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New Release Review - THE PHYSICIAN (DVD)

A surgeon's apprentice disguises himself as Jewish in order to study at a Persian college that doesn't admit Christians.


Review by Benjamin Poole (@filmclubchs)

Directed by: Philipp Stolzl

Starring: Tom Payne, Stellan Skarsgard, Olivier Martinez, Ben Kingsley, Emma Rigby




"The Physician is a film proud with ambition and good intentions. And while it may stumble occasionally, for the most part it is skilful in executing its many thrills and spills. Within its warm heart, there are elements of true grandeur."




The Physician, Philipp Stölzl’s 11th Century set historical drama which concerns (deep breath) a surgeon's apprentice disguising himself as Jewish in order to study at a Persian college that does not admit Christians, must have been a nightmare to market (although a huge success in mainland Europe in 2013, this German production is only seeing a British release now). Based upon the novel by Noah Gordon, the film’s epic sweep takes in several countries, plays fast and loose with historical details, and is predicated upon a sort-of super power with which the protagonist is cursed. Where would you begin? Well, the film chooses to open its narrative in the dark ages; dark by era, dark by nature, where young Rob (eventually a handsome Tom Payne) ekes it out with his mother and various other siblings in grimy, soot streaked poverty. One night, his mother feverishly ill, Rob realises an ability to discern when people are close to death. Sadly, Rob has the ability to perceive such maladies, but not the means with which to heal them: his poor old mum perishes, which sets Rob upon the path towards fulfilling the movie’s title.
The orphaned Rob hooks up with The Barber (Stellan Skarsgård, doing his typical crazy uncle routine to fun effect), a travelling hairdresser who also entertains and does a little healing on the side; the latter aspect of their business necessarily inconspicuous as the practice of medicine is outlawed in 11th Century England, with the church equating such procedures with black magic. Steadfastly dedicated to developing his craft in order to redeem the death of his mother, there is hope for Rob, though, in the form of the legendary Ibn Sīnā (Ben Kingsley), a Persian pedagogue who teaches medicine. During the Islamic Golden Age of the Middle Ages, medicine was far more advanced than in Europe - so it’s off to the Isfahan college for Rob. A little problem; Christians like Rob are forbidden within the school, although Jews are tolerated. Can Rob pass as Hebrew to complete his studies with Sīnā? Will his surgery skills make the, uh, cut?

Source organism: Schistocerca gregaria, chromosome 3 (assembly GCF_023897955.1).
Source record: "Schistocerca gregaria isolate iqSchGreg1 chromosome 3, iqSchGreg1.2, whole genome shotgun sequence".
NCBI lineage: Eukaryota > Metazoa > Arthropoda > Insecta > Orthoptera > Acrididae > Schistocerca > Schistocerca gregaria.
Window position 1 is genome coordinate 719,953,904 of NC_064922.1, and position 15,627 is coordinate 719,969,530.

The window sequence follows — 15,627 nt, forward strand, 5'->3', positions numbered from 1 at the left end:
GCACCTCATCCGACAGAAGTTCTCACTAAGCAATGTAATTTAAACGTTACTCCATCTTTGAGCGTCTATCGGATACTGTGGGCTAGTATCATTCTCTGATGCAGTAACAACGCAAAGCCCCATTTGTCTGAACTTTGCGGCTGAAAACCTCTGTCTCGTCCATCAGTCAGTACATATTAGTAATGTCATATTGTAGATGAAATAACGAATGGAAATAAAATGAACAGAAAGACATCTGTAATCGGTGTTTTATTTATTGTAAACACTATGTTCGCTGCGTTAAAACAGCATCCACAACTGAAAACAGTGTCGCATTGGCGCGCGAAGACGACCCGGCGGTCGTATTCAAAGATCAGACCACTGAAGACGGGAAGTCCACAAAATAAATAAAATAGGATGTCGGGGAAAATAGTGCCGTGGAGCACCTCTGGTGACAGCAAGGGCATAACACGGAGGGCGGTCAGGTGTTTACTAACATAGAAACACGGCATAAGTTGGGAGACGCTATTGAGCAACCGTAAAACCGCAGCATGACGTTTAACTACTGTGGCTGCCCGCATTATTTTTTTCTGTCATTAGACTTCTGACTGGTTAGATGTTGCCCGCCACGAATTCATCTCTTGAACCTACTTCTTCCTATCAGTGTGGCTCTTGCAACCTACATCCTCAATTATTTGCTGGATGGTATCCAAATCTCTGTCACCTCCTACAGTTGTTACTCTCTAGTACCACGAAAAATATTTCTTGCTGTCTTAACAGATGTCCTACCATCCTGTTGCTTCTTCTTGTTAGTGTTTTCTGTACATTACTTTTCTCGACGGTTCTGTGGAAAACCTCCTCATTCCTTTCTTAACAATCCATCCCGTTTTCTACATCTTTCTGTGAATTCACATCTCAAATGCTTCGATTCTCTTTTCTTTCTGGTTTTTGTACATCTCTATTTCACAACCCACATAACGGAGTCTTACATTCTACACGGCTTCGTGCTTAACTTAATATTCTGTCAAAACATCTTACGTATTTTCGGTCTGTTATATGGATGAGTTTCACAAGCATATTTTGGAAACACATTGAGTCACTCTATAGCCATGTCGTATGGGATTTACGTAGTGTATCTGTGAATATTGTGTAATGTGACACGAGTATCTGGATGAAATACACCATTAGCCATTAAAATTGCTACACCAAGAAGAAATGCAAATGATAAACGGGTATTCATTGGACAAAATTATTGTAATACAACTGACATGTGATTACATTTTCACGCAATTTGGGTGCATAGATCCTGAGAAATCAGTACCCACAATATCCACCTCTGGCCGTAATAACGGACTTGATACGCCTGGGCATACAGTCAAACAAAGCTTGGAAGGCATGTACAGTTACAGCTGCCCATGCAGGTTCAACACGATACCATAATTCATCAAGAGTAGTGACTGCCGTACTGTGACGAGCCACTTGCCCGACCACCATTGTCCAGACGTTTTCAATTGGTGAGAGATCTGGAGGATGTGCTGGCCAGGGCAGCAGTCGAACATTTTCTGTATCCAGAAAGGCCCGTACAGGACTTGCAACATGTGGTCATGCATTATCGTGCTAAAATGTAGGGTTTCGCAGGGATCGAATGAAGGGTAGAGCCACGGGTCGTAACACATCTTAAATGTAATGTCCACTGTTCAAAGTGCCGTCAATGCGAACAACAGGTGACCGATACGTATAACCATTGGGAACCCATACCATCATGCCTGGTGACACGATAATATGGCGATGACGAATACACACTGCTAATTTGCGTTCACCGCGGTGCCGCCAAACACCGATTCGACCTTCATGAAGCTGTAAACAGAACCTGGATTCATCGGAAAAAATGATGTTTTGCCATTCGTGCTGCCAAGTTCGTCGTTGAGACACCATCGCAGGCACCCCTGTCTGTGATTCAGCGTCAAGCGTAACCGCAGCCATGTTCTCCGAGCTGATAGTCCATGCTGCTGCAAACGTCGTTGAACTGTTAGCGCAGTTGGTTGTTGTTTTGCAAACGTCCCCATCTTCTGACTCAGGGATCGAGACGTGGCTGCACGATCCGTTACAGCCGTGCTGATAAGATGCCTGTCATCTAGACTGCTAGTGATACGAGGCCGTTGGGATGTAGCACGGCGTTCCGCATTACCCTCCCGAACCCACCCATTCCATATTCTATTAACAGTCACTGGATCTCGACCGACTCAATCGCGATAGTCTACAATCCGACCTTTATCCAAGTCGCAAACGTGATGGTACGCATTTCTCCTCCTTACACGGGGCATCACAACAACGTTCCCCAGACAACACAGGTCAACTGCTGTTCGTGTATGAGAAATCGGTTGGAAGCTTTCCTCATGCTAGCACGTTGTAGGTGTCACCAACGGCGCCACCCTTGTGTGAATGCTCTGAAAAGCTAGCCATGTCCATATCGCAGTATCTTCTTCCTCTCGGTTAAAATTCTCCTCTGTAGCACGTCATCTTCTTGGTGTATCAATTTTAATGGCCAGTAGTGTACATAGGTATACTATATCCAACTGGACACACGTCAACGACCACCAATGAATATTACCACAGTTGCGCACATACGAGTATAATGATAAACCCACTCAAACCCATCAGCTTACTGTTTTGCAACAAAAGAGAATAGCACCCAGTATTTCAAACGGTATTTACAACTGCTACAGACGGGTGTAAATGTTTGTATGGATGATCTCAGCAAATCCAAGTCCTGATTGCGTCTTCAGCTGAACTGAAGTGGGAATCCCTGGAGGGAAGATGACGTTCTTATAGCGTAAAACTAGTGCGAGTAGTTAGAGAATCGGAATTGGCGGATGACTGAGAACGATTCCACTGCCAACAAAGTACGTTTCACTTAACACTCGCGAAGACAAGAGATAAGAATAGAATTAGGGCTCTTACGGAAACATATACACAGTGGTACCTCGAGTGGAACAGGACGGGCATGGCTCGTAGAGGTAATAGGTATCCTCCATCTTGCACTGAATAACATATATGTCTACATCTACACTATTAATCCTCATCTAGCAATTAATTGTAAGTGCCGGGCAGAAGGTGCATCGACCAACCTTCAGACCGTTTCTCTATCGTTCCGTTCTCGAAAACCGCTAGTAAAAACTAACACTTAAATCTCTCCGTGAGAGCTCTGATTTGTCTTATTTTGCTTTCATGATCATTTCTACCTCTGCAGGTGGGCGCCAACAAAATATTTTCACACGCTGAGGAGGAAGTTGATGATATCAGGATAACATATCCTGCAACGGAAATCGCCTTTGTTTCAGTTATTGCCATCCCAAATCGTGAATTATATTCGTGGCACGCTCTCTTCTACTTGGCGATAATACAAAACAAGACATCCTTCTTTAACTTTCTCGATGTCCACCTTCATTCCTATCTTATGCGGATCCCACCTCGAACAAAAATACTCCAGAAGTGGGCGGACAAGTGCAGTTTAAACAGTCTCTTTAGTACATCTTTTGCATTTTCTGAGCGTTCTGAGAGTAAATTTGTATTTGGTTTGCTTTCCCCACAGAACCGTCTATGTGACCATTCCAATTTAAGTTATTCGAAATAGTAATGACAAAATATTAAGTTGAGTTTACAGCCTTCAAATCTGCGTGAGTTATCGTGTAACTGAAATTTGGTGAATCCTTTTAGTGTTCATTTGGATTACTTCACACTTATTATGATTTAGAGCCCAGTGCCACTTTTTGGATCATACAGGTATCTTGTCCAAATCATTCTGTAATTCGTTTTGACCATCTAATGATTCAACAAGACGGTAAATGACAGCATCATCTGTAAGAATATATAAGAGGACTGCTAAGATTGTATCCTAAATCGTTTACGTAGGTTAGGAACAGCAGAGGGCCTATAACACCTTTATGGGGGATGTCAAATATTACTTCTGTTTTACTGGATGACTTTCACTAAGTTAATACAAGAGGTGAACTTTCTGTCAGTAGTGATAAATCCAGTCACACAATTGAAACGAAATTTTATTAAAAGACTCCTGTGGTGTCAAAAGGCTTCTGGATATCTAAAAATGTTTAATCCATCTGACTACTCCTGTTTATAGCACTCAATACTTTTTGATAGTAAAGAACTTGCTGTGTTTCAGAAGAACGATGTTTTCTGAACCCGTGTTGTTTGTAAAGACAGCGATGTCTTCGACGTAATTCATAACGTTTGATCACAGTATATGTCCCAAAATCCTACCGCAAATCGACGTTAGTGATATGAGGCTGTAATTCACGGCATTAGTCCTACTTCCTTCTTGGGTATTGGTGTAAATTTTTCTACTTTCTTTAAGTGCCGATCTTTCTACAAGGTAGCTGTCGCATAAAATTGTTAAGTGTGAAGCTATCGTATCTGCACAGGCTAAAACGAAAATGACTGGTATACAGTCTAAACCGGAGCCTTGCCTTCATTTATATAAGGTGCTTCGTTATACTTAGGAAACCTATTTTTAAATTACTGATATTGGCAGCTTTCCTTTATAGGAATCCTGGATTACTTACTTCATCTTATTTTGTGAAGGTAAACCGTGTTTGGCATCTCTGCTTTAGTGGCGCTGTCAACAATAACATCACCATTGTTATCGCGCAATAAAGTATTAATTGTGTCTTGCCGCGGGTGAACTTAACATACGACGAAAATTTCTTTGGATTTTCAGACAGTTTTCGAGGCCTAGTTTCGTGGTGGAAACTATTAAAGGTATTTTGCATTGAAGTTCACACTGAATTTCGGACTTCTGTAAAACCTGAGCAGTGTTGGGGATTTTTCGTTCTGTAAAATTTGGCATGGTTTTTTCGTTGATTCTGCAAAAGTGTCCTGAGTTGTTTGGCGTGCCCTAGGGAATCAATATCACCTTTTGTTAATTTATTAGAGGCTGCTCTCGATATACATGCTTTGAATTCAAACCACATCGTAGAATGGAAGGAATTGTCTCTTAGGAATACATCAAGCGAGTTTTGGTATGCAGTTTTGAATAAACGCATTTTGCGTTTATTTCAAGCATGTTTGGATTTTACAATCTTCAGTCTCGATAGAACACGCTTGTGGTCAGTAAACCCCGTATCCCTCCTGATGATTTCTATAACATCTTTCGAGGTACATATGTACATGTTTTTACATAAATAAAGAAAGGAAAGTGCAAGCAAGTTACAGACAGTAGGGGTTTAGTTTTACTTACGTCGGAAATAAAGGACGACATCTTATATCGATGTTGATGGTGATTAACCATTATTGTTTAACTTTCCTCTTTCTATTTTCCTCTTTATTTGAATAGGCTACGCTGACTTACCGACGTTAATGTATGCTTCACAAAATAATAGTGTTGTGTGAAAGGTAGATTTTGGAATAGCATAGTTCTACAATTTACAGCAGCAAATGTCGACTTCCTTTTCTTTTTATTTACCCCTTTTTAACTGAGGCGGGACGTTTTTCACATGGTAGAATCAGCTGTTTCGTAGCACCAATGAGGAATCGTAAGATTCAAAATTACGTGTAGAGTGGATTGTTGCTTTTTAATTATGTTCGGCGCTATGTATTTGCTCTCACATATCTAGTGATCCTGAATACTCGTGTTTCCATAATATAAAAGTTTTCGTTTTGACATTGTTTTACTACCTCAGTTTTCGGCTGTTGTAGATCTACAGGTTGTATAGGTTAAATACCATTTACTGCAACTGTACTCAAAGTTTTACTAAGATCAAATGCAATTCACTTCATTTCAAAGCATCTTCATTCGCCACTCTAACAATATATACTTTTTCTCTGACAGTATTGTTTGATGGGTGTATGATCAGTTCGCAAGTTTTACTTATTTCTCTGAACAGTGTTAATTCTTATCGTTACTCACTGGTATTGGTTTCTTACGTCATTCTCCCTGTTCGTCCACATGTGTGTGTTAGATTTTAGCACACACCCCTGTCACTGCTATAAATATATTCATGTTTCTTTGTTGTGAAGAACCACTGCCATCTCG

Although the historical veracity of The Physician has been questioned by audiences with a far greater understanding of the subject matter than me, it is nonetheless irresistible to correlate certain plot points within the film to current delineations; notably its positive depiction of Islam as a peaceful cradle of culture, dedicated to preserving history and art, music, and literature, a representation of that world which contrasts constructively its typical portrayal in Western cinema (i.e., as a prehistoric enemy). Of course, positing a more optimistic depiction of a people and society does not necessarily entail an entertaining film, but The Physician is nothing if not eminently watchable; despite its marathon length, pacing is never an issue as the film zips along at a fair old stride, allowing us a kaleidoscope view of its various set pieces, seeped in sumptuous period detail. Tom Payne is by turns naïve and heroic, while the genre flavours of the film take in romance, adventure and medical drama. If there is a problem with The Physician it’s that the scope of the film is so ambitious, based upon a novel with over 600 pages no less, that at times, there is an unavoidably crowded feel to the narrative, with certain aspects perhaps not given the time and attention they probably needed; the circumcision scene, potentially a scene of much drama and suspense (Rob does it to himself, and, also, is forgoing his entire belief system as he does so) is rather brief, for example, ending up as not much more than a little clip in the overarching narrative.
However, like its central character, The Physician is a film proud with ambition and good intentions. And while it may stumble occasionally, for the most part it is skilful in executing its many thrills and spills. Within its warm heart, there are elements of true grandeur.




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